December 2, 2022

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The Nobel Peace Prize was awarded to human rights advocates in Ukraine, Russia and Belarus

The Nobel Peace Prize was awarded to human rights advocates in Ukraine, Russia and Belarus

The Nobel Peace Prize on Friday was awarded to human rights defenders in Russia, Ukraine and Belarus who have become symbols of resistance and accountability at a time when Russia’s invasion of Ukraine triggered Europe’s largest ground war since World War Two.

Winners – Alice Bialiatsky, imprisoned Belarusian activist; Memorial, Russian Organization; The Center for Civil Liberties in Ukraine has emerged as one of the strongest competitors to widespread disinformation and harmful myths propagated by authoritarian leaders and fueled by globalization, digital interconnectedness, and new methods of surveillance.

“The laureates of the Peace Prize represent civil society in their countries of origin,” Berit Reiss-Andersen, chair of the Norwegian Nobel Committee, said in announcing the awards. “They have promoted for many years the right to criticize the authority and the protection of the basic rights of citizens.”

The committee said it chose the three winners because it wanted to honor the heroes of “human rights, democracy and peaceful coexistence” in neighboring countries such as Belarus, Russia and Ukraine.

Their work has acquired new significance since February, when Russian President Vladimir Putin invaded neighboring UkraineThe displacement of millions and the destabilization of the entire region.

The award was an implicit rebuke to Putin, whose tenure has been marked by a violent crackdown on dissidents and critics at home — and whose 70th birthday was on Friday, an overlap that many observers have noted.

“On Putin’s 70th birthday, the Nobel Peace Prize was awarded to a Russian human rights group he shut down, a Ukrainian human rights group that documents his war crimes, and a Belarusian rights activist imprisoned by his ally Lukashenko,” Roth, former executive director of Human Rights Watch, said. He said on Twitter.

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Asked if this year’s selection of winners was “a president’s birthday in time”, Ms. Reiss-Andersen said, “This award is not addressed to President Putin, nor to his birthday or in any other sense – except that his government, as that of Belarus, represents An authoritarian government cracking down on human rights activists.”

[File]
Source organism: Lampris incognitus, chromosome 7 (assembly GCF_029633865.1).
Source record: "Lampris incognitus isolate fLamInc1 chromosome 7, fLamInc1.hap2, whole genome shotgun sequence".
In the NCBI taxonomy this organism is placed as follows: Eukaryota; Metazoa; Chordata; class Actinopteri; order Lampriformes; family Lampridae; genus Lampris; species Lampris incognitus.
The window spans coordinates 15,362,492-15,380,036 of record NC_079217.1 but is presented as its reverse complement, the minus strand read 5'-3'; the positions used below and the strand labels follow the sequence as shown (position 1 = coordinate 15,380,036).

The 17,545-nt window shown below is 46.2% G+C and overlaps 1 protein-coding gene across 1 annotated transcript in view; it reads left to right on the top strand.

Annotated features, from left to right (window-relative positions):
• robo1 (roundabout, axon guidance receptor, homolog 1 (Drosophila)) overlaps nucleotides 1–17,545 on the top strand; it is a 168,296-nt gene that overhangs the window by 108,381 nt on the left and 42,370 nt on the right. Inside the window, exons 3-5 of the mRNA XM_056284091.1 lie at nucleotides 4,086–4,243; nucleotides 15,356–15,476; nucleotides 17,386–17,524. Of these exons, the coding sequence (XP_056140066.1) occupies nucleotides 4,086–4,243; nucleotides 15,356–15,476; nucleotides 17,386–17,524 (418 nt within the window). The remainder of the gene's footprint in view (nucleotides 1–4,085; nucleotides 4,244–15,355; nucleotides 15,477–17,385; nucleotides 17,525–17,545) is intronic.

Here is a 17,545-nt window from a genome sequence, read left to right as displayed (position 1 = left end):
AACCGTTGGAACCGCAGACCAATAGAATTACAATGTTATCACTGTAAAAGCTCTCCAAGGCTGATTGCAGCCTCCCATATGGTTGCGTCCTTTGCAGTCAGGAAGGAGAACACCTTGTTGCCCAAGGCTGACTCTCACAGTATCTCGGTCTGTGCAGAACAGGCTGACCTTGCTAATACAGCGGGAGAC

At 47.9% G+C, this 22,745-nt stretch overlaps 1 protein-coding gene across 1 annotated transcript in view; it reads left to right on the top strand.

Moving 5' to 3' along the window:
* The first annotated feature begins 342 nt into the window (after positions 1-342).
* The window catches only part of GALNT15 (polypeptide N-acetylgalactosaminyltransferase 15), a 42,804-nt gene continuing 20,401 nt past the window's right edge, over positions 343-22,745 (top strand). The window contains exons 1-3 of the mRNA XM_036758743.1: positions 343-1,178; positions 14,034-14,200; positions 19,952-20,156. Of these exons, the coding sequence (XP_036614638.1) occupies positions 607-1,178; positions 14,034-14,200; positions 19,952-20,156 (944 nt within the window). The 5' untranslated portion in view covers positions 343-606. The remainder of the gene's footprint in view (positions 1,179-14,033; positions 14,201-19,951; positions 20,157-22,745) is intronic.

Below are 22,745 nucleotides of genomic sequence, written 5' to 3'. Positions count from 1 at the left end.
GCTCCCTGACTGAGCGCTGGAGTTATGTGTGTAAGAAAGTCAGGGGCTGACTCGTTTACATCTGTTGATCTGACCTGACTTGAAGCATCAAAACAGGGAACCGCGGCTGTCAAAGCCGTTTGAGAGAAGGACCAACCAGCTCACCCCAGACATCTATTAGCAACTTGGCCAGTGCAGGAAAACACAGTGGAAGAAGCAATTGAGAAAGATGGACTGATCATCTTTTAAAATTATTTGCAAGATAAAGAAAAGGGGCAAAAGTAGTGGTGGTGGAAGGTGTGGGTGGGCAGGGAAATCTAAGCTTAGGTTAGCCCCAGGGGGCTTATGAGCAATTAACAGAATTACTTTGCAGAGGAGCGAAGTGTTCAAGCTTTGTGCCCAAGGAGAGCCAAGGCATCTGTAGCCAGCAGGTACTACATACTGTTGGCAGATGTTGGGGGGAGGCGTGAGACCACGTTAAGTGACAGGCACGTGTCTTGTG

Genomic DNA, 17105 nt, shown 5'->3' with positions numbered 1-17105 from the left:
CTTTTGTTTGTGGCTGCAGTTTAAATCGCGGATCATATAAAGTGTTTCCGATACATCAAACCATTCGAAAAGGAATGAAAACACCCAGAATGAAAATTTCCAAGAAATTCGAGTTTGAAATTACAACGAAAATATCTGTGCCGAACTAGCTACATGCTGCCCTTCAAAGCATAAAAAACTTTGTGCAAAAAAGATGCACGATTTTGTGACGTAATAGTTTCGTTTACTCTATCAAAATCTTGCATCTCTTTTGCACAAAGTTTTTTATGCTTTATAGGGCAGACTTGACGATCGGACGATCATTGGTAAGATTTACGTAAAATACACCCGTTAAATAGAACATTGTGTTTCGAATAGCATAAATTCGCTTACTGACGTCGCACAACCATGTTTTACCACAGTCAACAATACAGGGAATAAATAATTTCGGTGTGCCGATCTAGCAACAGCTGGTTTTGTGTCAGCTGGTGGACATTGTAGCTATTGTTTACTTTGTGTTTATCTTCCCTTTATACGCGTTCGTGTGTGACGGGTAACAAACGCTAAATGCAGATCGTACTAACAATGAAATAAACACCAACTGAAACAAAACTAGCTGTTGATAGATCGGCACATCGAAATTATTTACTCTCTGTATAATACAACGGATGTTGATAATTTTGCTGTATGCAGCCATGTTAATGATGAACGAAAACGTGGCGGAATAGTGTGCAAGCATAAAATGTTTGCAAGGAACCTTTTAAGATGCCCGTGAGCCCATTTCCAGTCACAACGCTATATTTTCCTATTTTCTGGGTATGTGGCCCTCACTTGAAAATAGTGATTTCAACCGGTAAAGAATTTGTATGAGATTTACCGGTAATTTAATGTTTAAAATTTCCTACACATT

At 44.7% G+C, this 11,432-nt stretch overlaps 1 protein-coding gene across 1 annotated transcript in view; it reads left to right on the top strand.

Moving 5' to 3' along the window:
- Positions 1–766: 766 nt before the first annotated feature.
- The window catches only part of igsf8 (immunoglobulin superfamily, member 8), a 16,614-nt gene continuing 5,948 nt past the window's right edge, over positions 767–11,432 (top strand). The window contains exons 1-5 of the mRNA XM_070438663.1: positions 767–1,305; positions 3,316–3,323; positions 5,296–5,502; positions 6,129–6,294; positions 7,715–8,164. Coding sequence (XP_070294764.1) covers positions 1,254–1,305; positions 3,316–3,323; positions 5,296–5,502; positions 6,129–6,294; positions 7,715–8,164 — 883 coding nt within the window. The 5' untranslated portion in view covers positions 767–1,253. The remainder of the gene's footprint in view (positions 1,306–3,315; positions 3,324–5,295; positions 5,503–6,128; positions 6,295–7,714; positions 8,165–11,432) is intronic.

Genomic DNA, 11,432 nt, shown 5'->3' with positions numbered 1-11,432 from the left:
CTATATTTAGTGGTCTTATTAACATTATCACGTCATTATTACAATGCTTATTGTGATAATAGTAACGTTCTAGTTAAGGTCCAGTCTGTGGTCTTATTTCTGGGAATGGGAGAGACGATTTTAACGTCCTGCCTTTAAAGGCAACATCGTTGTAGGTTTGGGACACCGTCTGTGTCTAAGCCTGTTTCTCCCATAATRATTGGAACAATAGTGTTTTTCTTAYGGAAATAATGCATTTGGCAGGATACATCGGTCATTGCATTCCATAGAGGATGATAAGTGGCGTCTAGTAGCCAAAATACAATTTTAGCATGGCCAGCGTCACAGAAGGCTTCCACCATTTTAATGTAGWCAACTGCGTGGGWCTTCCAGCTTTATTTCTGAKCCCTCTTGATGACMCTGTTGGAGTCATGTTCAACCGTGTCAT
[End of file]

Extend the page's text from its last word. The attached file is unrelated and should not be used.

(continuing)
Ms. Reiss Andersen said the Center for Civil Liberties in Ukraine had been involved in efforts to identify and document evidence of Russian war crimes since the invasion began, adding that the group had been “playing a leading role with the goal of holding the guilty accountable for their crimes.”

The Commission Praise the organization To take a position “to strengthen Ukrainian civil society and put pressure on the authorities to make Ukraine a full democracy.”

There were 343 nominees for this year’s award, including 251 people and 92 organizations – the second-highest total ever, trailing only in 2016. Although there was no outstanding candidate, some of the names that attracted attention included President Volodymyr Zelensky Ukraine. Alexei A. NavalnyHe is a jailed Russian dissident. Svetlana TikanovskayaHe is a Belarusian opposition politician. World Health Organization; and the International Court of Justice.

Mr. Zelensky was the bookie’s favorite.

Last year, the Peace Prize was shared by two journalists, Maria Ressa and Dmitriy A. Muratov“For their efforts to protect freedom of expression, which is a prerequisite for democracy and lasting peace,” the Nobel Committee said.

Mr. Muratov, editor-in-chief of Novaya Gazeta, has been described as one of Russia’s most prominent defenders of freedom of expression. After the Russian invasion of Ukraine, Novaya Gazeta Had to suspend publication Amidst the escalation of government oversight.

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